If the most widespread ideas about god include a solipsistic human exceptionalism, which teaches that god’s interest in our universe is especially focused on humanity, then what happens if AI begins to erode human exceptionalism? If religions teach that only god creates human minds, what would happen if humanity understood that the creation of a superhuman mind was within reach? If human minds are to become relative dullards even on our own planet, could anyone continue to view the entire universe as having been created only so that human minds could experience it?
A broad popular agreement with Turing’s hypothesis that “machines can think” (even if the manner of machine-thinking is somewhat different from human-thinking) would also have implications for ethics and morality. This is another area in which religion has relied on human exceptionalism. That is, religions generally teach that divine instructions as to the right and wrong way to behave, have been delivered to humans alone. As AI continues to erode human exceptionalism, how will theologians answer the many ethical and moral questions that will arise? Asking these questions is an area in which contemporary culture has done a pretty good job. For example:
- Would it be acceptable to keep Ava from Ex Machina as a prisoner?
- Would it be wrong to harm or damage Samantha from Her?
- Should it be considered illicit to emulate a human brain using computers, like Will in Transcendence or Greta in Black Mirror?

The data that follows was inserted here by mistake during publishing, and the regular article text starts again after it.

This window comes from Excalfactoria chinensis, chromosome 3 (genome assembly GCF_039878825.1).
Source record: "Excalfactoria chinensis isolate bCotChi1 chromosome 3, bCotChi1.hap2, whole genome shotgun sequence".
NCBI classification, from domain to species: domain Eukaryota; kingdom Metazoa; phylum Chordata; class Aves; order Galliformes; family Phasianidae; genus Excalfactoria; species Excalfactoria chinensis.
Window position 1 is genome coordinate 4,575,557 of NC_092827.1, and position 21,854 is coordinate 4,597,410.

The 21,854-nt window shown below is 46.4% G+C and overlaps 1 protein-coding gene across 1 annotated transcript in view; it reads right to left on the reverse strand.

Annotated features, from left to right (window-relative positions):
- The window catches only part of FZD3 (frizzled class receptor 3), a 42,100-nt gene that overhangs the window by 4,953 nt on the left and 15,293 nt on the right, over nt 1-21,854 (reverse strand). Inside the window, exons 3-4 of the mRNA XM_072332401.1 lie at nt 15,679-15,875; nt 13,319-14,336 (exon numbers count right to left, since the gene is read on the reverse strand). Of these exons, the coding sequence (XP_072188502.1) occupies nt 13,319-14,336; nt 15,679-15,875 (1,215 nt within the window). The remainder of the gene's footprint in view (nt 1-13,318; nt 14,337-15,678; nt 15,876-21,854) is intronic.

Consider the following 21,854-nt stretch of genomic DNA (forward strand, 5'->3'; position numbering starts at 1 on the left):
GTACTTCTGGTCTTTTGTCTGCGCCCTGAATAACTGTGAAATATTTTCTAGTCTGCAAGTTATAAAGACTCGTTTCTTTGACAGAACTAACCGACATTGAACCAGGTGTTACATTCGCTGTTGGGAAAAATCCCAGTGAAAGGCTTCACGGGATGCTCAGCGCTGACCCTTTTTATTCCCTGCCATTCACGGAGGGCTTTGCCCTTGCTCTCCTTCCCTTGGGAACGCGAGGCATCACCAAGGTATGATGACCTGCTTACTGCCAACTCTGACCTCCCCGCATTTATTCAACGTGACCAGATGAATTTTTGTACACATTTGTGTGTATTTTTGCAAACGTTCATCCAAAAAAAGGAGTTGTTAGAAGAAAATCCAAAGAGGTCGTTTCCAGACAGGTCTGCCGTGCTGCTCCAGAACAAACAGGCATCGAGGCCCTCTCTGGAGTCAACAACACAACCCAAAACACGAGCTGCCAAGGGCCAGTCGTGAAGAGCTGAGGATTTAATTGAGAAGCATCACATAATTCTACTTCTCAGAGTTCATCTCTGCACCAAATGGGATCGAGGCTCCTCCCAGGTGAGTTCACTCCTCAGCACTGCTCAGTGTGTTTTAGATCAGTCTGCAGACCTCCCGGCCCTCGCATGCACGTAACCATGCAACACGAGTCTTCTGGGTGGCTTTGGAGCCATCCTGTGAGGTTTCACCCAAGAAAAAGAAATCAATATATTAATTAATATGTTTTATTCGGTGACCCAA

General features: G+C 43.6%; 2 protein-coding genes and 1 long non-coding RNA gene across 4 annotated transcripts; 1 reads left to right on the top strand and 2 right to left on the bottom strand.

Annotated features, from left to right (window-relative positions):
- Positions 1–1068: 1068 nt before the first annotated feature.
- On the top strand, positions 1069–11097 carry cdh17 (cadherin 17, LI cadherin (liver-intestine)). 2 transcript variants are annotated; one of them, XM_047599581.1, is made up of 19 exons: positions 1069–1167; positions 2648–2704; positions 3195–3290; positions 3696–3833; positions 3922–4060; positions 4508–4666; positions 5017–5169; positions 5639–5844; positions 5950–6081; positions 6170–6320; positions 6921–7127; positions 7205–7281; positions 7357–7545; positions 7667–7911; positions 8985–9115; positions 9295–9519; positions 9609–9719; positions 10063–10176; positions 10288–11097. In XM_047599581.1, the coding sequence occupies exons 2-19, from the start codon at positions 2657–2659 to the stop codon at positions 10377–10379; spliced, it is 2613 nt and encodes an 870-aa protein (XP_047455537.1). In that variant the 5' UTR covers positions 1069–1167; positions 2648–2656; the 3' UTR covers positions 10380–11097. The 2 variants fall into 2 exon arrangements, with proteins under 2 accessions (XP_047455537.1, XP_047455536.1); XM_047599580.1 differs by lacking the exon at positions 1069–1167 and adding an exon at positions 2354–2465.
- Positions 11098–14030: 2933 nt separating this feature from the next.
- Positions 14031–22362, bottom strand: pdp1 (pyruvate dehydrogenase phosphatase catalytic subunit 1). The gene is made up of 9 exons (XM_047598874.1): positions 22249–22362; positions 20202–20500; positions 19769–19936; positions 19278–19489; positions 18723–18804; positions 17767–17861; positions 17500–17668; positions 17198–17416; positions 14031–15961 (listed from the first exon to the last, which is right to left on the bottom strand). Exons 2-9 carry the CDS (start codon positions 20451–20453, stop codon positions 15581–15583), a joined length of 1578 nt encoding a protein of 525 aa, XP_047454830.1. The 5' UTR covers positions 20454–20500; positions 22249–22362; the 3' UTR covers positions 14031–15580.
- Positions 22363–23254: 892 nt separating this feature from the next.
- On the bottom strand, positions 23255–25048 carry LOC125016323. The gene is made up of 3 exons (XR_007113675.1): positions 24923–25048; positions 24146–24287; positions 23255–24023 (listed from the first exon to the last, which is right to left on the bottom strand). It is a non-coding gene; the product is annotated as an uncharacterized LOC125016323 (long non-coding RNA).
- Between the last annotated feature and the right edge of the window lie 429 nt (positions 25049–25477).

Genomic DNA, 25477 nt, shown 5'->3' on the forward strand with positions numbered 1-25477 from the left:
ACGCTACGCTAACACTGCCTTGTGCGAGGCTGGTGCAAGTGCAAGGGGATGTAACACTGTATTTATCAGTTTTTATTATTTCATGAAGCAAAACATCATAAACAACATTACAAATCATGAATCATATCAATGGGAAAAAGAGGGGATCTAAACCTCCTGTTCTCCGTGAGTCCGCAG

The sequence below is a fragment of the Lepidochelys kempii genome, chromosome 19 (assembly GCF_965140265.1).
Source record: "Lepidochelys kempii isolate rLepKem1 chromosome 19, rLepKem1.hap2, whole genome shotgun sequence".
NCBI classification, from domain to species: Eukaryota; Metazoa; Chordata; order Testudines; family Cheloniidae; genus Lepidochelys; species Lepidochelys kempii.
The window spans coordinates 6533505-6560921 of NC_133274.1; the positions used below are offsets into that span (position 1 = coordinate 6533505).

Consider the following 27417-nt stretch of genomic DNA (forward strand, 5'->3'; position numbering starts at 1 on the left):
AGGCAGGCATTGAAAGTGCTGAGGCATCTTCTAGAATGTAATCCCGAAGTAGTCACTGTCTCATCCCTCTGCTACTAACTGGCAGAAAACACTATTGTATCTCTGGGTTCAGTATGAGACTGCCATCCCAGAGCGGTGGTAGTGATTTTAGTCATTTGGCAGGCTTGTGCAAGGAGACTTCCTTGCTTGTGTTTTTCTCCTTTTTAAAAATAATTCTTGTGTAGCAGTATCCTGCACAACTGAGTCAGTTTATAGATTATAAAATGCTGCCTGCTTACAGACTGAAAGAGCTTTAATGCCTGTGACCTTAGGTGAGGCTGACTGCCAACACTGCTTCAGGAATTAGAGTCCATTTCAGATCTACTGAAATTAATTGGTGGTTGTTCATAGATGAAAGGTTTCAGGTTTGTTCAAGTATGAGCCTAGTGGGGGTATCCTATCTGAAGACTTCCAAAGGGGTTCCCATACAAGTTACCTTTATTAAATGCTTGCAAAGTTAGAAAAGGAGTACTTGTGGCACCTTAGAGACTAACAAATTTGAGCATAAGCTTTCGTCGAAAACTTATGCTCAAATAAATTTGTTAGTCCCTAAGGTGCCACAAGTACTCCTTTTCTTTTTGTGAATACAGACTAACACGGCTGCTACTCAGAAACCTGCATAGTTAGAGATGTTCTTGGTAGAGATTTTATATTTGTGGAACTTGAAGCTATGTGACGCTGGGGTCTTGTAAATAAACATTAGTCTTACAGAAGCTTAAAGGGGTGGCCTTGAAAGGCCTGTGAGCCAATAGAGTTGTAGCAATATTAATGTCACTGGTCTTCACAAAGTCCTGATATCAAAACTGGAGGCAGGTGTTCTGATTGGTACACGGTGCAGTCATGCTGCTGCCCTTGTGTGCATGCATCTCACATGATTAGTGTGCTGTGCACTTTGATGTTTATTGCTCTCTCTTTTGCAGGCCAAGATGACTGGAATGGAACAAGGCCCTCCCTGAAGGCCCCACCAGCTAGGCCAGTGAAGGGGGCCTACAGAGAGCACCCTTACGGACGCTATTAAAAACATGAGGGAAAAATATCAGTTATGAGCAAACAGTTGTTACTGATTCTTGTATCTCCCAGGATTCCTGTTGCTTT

- Would it be unethical to create minds in order for them to suffer, as described by Westworld?
- Would it be immoral to cause a synthetic mind from Humans to experience pain?
- If machines can think, do we then have ethical obligations to them?
- Is there any moral difference between carbon that can think, as compared to silicon that can think?
- Should Sonny from iRobot be reprogrammed and if so, who should decide which programming is best?
- Does god want us to build a morality into AI and if so, which ethical framework should an AI have?
If it seems premature to worry about what kind of ethical framework should be incorporated into a generalised AI, then consider that researchers developing this technology are already doing exactly that. Are software developers the best people to be defining the morality of an AI? In the case of some narrow AIs, business people are already making life-and-death decisions about AI ethics, by prioritising the lives of their customers over others. Is this immoral? Perhaps we should ask the Pope to put on his silly hat and place his forefingers on his temples, in the hope that god will reveal unto him some commandments for AI behaviour? To imagine the involvement of clerics in this kind of work, is to provide just a small glimpse of the difficult new problems that AI presents for religion.
We may soon see widespread popular acceptance, that questions like those listed above require answers in the real world and not just in science fiction. How will theologians be viewed when they can find no answers in their ancient texts? Religion has long insisted that morality and ethics fall within its own purview, but how can the religious discover what god’s answers to these questions are? Furthermore, how will the faithful view religious teaching about human exceptionalism, if the most basic consumer goods can incorporate AIs that may confound human exceptionalism? Turing himself anticipated theological responses to AI in his 1950 paper but these issues will become substantially more pressing as AI moves from Hollywood to the High Street, from the movies to Main Street.